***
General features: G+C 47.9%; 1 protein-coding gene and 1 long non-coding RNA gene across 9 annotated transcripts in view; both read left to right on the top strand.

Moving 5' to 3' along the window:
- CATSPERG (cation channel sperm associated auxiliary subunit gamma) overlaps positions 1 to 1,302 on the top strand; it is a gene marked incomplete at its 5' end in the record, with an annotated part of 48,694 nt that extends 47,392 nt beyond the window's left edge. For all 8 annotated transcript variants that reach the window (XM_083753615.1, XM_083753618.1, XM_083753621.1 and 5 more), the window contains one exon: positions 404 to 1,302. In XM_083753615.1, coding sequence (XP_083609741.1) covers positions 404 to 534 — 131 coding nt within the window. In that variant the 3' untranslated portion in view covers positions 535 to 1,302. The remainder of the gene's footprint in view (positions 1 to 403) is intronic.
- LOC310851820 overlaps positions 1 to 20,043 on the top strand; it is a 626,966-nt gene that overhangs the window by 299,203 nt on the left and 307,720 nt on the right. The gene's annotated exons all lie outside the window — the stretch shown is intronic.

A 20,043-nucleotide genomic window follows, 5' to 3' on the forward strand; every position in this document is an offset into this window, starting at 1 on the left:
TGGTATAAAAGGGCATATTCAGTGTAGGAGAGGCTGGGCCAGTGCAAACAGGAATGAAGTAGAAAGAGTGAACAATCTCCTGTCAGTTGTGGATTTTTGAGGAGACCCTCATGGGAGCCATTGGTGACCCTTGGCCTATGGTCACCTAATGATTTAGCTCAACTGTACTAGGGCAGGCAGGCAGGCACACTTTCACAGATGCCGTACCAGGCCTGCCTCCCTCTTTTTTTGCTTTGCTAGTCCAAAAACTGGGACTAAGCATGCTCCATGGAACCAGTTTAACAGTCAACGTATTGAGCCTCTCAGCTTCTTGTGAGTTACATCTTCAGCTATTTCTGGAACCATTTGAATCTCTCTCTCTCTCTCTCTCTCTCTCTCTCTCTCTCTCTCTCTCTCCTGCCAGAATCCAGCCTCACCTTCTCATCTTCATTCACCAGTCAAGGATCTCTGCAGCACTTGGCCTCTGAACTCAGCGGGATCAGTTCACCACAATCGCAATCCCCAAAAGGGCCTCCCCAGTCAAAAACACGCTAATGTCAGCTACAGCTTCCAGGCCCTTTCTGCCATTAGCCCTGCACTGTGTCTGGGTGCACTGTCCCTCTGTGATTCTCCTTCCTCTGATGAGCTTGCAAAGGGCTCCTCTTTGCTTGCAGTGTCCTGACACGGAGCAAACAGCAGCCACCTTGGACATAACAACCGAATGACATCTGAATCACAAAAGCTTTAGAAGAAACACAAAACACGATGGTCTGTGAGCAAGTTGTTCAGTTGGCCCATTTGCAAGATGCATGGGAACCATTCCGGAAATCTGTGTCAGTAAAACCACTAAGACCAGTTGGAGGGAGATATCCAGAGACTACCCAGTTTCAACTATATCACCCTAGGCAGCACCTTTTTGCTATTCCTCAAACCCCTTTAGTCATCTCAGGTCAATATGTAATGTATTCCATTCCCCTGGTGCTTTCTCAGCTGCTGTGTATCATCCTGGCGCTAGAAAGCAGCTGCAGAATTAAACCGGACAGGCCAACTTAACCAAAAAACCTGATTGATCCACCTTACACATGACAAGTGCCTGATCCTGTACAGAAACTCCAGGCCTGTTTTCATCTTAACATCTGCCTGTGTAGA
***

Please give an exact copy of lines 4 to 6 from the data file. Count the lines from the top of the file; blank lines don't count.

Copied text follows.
- LOC310851820 overlaps positions 1 to 20,043 on the top strand; it is a 626,966-nt gene that overhangs the window by 299,203 nt on the left and 307,720 nt on the right. The gene's annotated exons all lie outside the window — the stretch shown is intronic.

A 20,043-nucleotide genomic window follows, 5' to 3' on the forward strand; every position in this document is an offset into this window, starting at 1 on the left:
TGGTATAAAAGGGCATATTCAGTGTAGGAGAGGCTGGGCCAGTGCAAACAGGAATGAAGTAGAAAGAGTGAACAATCTCCTGTCAGTTGTGGATTTTTGAGGAGACCCTCATGGGAGCCATTGGTGACCCTTGGCCTATGGTCACCTAATGATTTAGCTCAACTGTACTAGGGCAGGCAGGCAGGCACACTTTCACAGATGCCGTACCAGGCCTGCCTCCCTCTTTTTTTGCTTTGCTAGTCCAAAAACTGGGACTAAGCATGCTCCATGGAACCAGTTTAACAGTCAACGTATTGAGCCTCTCAGCTTCTTGTGAGTTACATCTTCAGCTATTTCTGGAACCATTTGAATCTCTCTCTCTCTCTCTCTCTCTCTCTCTCTCTCTCTCTCTCTCTCCTGCCAGAATCCAGCCTCACCTTCTCATCTTCATTCACCAGTCAAGGATCTCTGCAGCACTTGGCCTCTGAACTCAGCGGGATCAGTTCACCACAATCGCAATCCCCAAAAGGGCCTCCCCAGTCAAAAACACGCTAATGTCAGCTACAGCTTCCAGGCCCTTTCTGCCATTAGCCCTGCACTGTGTCTGGGTGCACTGTCCCTCTGTGATTCTCCTTCCTCTGATGAGCTTGCAAAGGGCTCCTCTTTGCTTGCAGTGTCCTGACACGGAGCAAACAGCAGCCACCTTGGACATAACAACCGAATGACATCTGAATCACAAAAGCTTTAGAAGAAACACAAAACACGATGGTCTGTGAGCAAGTTGTTCAGTTGGCCCATTTGCAAGATGCATGGGAACCATTCCGGAAATCTGTGTCAGTAAAACCACTAAGACCAGTTGGAGGGAGATATCCAGAGACTACCCAGTTTCAACTATATCACCCTAGGCAGCACCTTTTTGCTATTCCTCAAACCCCTTTAGTCATCTCAGGTCAATATGTAATGTATTCCATTCCCCTGGTGCTTTCTCAGCTGCTGTGTATCATCCTGGCGCTAGAAAGCAGCTGCAGAATTAAACCGGACAGGCCAACTTAACCAAAAAACCTGATTGATCCACCTTACACATGACAAGTGCCTGATCCTGTACAGAAACTCCAGGCCTGTTTTCATCTTAACATCTGCCTGTGTAGA